In his February 28th post called ‘Rethinking the Class Paradigm: The Rise and Potential Fall of MOOCs,’ Hap Aziz posed the question, “Is there truly a way for a single instructor to teach a class with 30,000 students,” and went on to suggest that the answer is no—a MOOC should not be perceived as a course so much as it should be a community. If this perception does not change, he predicted that “the whole MOOC movement will come crashing down by not being able to meet some very important learner needs.” So what are the limitations of the MOOC as we have come to know it, why do those limitations exist, and what do we do to overcome them?
In a sense, the MOOC is a product of evolution. However, it is not a haphazard mutation. It is evolution influenced by the application of technology to education. The problem with this kind of evolution is that our preconceived notions are carried over from its predecessors—along with their limitations.
The first e-books are a great example of dragging physical limitations into the technical sphere. To increase consumer acceptance of the new technology, the e-book experience was designed to be as much like the book experience as possible. The end product was a book—a book that was functionally no more exceptional than a standard book, even to the point of turning pages. The technology was limited in its scope and provided little improvement over the actual book experience (or none, as some opine). It even brought its own limitations—expense, the need for power, and the dangers of reading in the bathtub! The e-book has since all but disappeared, absorbed into the tablet trend, as any tablet in existence can provide a far richer e-book experience while performing other functions as well.
When higher education ventured into online learning, much the same approach was taken. Educators took their paradigms about the classroom and shifted them into the online modality. When this was done, often the limitations of the classroom carried over, the limitations of technology were added to the mix, but the benefits of technology were not adopted, creating a shallow academic experience. After all, what was an in-person classroom? A synchronous group of 15-25 students, perhaps, an instructor, some lecture component, assigned readings, the submission of papers and perhaps quizzes and tests. Not surprisingly, this was the shape that most online courses took (any many still do today). The classroom paradigm has been transferred online with mixed success. When designed and facilitated well, the limitations are mitigated by a sense of community. As noted by the Illinois Online Network (ION),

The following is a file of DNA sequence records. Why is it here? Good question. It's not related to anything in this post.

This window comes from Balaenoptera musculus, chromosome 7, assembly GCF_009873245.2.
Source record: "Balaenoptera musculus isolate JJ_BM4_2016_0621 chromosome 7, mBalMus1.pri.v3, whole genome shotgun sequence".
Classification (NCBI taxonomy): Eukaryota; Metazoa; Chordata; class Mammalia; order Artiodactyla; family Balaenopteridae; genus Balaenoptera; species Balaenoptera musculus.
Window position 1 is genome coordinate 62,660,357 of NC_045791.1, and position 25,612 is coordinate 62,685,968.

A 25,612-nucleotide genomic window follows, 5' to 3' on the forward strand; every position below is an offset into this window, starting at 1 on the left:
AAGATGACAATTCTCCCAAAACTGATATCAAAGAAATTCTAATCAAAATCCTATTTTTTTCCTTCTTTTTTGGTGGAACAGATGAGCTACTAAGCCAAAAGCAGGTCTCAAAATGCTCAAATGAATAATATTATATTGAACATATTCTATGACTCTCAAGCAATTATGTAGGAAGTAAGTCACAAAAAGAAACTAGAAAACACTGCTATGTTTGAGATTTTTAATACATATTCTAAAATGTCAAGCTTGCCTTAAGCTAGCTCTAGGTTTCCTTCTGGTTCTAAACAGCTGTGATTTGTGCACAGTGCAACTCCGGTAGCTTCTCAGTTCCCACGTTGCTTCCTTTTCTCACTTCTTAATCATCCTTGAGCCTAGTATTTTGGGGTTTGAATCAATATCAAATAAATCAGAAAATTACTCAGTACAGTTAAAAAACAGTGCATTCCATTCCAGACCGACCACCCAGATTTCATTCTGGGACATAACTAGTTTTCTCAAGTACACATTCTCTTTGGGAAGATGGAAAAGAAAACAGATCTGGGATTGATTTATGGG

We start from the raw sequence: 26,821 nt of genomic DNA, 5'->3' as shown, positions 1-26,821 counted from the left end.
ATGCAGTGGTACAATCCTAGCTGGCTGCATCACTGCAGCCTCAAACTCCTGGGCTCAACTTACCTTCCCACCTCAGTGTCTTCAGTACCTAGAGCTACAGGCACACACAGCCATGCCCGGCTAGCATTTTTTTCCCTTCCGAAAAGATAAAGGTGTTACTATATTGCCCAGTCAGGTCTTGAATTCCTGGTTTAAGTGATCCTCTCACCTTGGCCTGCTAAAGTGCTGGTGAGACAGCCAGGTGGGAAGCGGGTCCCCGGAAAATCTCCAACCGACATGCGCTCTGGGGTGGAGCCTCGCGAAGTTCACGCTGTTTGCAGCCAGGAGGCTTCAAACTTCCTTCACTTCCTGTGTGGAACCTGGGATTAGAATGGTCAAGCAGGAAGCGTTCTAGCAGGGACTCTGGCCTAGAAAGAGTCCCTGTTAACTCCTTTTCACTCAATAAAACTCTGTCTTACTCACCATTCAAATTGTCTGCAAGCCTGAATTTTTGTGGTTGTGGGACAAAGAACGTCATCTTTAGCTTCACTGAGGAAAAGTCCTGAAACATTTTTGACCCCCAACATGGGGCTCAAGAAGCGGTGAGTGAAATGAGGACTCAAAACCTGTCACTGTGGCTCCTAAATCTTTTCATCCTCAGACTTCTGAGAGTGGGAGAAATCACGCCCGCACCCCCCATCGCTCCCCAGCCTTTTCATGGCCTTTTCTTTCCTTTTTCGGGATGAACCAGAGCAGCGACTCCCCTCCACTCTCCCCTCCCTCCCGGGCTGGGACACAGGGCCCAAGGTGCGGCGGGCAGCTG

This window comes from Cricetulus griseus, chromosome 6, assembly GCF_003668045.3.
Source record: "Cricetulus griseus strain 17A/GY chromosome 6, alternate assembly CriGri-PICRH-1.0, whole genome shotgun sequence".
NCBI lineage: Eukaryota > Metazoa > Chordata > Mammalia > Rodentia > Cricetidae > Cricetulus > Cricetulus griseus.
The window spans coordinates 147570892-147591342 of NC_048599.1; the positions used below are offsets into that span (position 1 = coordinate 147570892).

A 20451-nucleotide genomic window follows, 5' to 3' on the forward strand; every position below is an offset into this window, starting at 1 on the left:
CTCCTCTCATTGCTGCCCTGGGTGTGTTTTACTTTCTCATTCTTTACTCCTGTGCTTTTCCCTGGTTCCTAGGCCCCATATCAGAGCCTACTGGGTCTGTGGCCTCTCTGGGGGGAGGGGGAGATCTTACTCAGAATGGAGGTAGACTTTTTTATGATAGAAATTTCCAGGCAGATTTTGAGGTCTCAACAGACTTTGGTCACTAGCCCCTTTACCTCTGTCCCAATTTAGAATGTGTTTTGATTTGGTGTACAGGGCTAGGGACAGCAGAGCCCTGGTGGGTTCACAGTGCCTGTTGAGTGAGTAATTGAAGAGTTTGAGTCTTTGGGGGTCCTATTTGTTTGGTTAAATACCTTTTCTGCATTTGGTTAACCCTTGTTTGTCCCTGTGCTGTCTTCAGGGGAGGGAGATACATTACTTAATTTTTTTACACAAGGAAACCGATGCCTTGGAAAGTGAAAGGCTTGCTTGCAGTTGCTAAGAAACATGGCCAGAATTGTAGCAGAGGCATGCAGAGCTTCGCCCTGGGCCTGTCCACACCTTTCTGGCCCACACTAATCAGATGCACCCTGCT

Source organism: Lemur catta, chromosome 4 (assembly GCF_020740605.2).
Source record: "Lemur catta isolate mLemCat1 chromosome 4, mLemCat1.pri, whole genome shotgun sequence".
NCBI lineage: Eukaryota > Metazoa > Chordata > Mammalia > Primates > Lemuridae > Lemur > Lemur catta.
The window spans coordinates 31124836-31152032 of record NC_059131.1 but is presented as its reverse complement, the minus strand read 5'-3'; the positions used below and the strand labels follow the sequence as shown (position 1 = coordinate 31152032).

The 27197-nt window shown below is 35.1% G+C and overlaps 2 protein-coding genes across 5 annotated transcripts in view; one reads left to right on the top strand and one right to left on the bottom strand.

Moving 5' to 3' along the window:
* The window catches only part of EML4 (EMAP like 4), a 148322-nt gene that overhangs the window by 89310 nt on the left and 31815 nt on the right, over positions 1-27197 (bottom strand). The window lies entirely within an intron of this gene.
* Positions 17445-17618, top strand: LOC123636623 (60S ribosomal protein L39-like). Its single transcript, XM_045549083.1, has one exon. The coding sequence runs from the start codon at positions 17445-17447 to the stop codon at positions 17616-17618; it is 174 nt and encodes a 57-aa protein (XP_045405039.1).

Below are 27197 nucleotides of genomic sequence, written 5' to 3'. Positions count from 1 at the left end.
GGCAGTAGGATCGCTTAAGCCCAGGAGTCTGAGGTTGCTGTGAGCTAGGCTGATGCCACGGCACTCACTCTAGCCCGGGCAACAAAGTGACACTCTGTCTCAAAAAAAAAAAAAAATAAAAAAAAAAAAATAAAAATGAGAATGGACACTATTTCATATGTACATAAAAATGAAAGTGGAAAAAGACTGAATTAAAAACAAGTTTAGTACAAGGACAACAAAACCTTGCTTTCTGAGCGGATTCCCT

“Online learning has its most promising potential in the high synergy represented by active dialog among the participants, one of the most important sources of learning in a Virtual Classroom. However, in larger classes…the synergy level starts to shift on the learning continuum until it eventually becomes independent study to accommodate the large class. At this point, dialog is limited as well as interaction among participants and the facilitator. The medium is not being used to its greatest potential (source).”
Enter the MOOC.
The MOOC is the next evolution of online learning. The limitations of the classroom, once passed down to online courses, are now also in the DNA of the MOOC. Often, the MOOC is little more than a standard online course opened up to a much greater number of participants, inheriting the issues of its predecessor without embracing the new opportunities that the structure provides. If ION is correct, then the MOOC that fits this description is the worst of both worlds.
If, however, MOOCs are removed from their historical roots, and considered to be Massively Open Online Communities, as Hap suggests, the limitations of the class may be released along with the paradigm. This view is also espoused by Doug Holton of the Center for Teaching and Learning Excellence at the Embry-Riddle Aeronautical Center in Daytona Beach.
“The question is, are MOOCs an example of imposing an existing worldview (traditional instruction, courses, and instructors) on a new medium for learning? Is it necessary for all the ‘students’ in a MOOC to be learning the same topic at the same time (synchronous learning)? That appears to be a common defining characteristic of all MOOCs. Does there have to be a single, unchanging instructor? Does it have to be a ‘course’ at all, with a finite beginning and end? Most students forget much of what they learn once a course ends…Many topics are constantly changing and evolving (like science and engineering and technology), and one’s learning may be out of date sometimes within months, if not years, after a course ends. Much of what we learn comes from outside the classroom anyway – what we call lifelong learning and informal learning (source).”
Holton gets to the heart of the issue. What if the finite classroom model, which is the basis for online classrooms and thus the grandfather of MOOCs, is flawed? After all, what is a course? It is usually a set of predetermined objectives that are stated, accomplished, and measured upon completion. It does not necessarily represent authentic learning. It does not model the professional realm, or the communities for which students are being prepared, in which they will be expected to continuously learn, contribute, and foster relationships. These are the things that a MOOC does well. The question is now, how can higher education leverage the strengths of the MOOC without also applying the limitations of the classroom?